WILLIAM VANDERBILT
Descendant and inheritor of most of the vast fortune of his father, Cornelius Vanderbilt, a transportation and finance magnate.  William became president of the New York Central Railroad. 
 
Country Inn:  Retreat constructed by William Vanderbilt.
 
Built in 1889 as an escape from his upper class Victorian life in New York City.  Mr. Vanderbilt raised his family here, and his house remained a private residence until 1952.  Then came the "Baby Boom" and the "Age of the Automobile"  when families literally flocked to Upstate New York in station wagons.  The Vanderbilts fled the invasion, and the home ran as a small family resort for 37 years.
 
Accommodations:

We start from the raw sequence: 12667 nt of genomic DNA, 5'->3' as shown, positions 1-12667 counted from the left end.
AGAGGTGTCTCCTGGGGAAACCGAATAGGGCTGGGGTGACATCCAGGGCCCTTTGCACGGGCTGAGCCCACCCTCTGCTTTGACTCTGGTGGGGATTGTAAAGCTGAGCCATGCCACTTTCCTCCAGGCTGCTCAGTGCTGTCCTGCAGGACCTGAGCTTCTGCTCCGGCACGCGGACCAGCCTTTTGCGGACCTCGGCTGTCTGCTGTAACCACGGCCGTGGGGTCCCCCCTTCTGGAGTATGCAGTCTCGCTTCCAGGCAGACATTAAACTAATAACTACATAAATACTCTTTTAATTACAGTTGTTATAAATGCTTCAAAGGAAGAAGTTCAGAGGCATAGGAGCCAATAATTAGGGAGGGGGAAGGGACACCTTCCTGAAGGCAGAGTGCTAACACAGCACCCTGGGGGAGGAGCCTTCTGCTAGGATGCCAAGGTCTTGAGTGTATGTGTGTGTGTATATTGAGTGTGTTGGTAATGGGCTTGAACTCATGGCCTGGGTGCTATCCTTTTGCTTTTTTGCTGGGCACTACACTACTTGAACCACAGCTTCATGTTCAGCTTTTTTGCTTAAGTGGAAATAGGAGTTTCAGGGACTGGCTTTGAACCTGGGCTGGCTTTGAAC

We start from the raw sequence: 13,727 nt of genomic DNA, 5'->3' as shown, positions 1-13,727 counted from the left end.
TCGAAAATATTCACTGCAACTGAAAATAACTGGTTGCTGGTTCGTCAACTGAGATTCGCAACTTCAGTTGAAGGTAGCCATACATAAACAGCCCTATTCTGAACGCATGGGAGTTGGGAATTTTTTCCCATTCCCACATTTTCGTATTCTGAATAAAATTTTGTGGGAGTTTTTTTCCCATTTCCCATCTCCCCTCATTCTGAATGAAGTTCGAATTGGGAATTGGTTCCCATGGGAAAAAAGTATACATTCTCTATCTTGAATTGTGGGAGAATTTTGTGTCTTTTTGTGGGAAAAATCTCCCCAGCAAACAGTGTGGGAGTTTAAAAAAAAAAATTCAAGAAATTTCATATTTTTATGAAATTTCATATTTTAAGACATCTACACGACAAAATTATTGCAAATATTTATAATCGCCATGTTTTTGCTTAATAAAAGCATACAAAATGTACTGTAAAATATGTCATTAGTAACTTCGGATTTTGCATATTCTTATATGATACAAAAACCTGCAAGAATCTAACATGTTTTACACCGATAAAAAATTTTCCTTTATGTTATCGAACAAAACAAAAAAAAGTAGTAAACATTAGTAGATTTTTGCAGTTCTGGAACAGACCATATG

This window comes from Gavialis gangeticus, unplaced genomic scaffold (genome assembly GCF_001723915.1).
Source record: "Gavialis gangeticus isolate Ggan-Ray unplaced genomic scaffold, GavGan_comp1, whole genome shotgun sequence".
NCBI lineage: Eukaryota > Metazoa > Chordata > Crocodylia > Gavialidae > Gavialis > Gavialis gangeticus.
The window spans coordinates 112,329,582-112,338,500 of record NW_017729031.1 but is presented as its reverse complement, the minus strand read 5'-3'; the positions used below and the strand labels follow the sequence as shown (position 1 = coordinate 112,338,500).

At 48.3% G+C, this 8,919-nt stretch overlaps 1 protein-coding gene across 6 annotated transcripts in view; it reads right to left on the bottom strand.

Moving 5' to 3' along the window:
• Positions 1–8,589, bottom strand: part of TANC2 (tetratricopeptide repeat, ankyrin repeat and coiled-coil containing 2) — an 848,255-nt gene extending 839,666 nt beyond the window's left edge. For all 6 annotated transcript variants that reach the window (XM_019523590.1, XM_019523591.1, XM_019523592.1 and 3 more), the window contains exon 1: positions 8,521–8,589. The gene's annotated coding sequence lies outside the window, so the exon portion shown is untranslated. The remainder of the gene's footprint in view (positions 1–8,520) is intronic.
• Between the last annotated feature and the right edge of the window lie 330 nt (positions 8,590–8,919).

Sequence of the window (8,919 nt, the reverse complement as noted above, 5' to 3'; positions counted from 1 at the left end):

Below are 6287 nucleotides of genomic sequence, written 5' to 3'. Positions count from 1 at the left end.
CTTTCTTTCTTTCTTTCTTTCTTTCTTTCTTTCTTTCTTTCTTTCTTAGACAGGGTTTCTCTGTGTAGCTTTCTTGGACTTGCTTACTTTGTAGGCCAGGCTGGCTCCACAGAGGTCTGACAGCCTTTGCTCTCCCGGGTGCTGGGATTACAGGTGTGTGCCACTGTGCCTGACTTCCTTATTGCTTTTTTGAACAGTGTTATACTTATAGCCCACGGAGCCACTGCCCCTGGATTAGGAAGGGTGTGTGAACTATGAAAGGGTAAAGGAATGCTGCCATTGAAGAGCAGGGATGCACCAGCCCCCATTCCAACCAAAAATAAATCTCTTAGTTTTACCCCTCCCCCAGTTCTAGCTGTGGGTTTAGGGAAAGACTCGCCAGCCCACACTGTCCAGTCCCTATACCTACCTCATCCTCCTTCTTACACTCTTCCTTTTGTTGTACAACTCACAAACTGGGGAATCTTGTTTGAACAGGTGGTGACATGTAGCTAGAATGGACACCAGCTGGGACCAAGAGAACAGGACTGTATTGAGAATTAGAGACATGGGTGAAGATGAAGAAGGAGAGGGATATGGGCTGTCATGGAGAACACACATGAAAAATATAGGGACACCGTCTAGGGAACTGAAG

13 guest rooms thoughtfully decorated to evoke an earlier time; well-loved antiques, comfortable furniture and Victorian details.  Some rooms have canopied beds, private porches or sitting areas.  All have private baths, and for the "real" private touch -  no televisions or telephones. 
 
Features:
A national reputation for Art Workshops with an annual series of classes in painting and drawing on the grounds, and in the carriage house studio.  Ask for special brochure for details.  50 foot swimming pool surrounded by lovely maple trees, gardens and English croquet course; hiking and golf nearby.  Tariff includes a full country breakfast in dining rooms with brick-hearthed fireplaces.  Weekends feature the American Bounty Buffet.
 
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